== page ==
I wrote this post not because I want sympathy or attention for myself, but because I don’t want other adults who self-harm to feel alienated. Some teenagers who self-harm may stop when they become adults – but some of us can’t. Others begin self-harming as adults. Nobody deserves to feel ostracised and unsupported because they self-harm. Nobody deserves to be “told off” by medical staff because they suffer from a mental health issue.

So yes, please give attention to everyone who self-harms – including adults. Attention in the form of accessible treatments and support, compassion, empathy, accurate media depictions and increased awareness of self-harm.

Changing Tides

It’s the end of summer and everything feels distinctly autumnal. I’m particularly sensitive to this feeling because my mental health usually dips over the winter months, plus there are a couple of major beginnings and endings on the horizon.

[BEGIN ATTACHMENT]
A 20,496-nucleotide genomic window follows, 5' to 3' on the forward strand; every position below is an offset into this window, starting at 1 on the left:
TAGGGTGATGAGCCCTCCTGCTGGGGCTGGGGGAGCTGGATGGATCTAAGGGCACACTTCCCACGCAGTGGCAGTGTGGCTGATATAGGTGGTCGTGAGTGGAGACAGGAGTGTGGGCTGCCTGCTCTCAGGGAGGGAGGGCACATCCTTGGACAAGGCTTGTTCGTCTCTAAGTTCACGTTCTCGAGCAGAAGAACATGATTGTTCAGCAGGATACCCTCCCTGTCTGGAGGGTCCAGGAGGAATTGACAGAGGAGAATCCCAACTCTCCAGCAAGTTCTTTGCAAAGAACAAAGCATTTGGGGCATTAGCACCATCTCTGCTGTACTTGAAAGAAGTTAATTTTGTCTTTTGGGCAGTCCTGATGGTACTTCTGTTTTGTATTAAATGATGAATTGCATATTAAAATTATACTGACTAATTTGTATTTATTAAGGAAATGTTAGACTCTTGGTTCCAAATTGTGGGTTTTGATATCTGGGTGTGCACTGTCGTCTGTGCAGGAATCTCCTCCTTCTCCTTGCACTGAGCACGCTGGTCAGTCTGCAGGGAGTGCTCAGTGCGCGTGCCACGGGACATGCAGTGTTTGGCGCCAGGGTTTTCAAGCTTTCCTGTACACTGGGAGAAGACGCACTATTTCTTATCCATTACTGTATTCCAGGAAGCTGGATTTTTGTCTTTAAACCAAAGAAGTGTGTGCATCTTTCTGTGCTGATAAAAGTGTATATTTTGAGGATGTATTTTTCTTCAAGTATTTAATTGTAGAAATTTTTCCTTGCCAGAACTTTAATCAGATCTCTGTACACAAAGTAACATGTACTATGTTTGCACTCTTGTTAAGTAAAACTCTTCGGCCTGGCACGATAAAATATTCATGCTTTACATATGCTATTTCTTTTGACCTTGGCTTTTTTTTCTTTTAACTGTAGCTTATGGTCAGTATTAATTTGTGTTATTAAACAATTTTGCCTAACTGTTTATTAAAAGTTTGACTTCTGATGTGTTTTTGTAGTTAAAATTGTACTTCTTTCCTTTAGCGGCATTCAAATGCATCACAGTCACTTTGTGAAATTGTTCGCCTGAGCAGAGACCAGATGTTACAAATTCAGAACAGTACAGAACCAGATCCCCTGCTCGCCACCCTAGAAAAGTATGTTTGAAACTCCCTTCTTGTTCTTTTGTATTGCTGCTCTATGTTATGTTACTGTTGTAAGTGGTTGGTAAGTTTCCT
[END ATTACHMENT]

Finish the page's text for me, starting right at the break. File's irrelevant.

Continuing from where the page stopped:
Seascape

An Ending

I’m approaching the “end” of my current novel. I have been rewriting it for several months and hope to have it in decent shape within a month. Of course, the “end” will hopefully be the beginning, if I’m fortunate enough to attract an agent. If I’m even luckier and get a publishing deal, there will be a lot of extra work ahead, including more rewriting and editing.

Yet completing the novel means letting go. It means exposing it to readers — potential agents, publishers, competition judges, editors, perhaps people who decide to buy the book (if it gets published). I will have to send it out into the world.

My main concern isn’t receiving criticism of my writing: I’m used to criticism and rejections, which are inevitable for every writer. In fact, I prefer getting constructive criticism rather than a vague “not for us” rejection. I like to know how my writing comes across; how I can improve. I want to get better at writing and critiques are essential if I am to improve.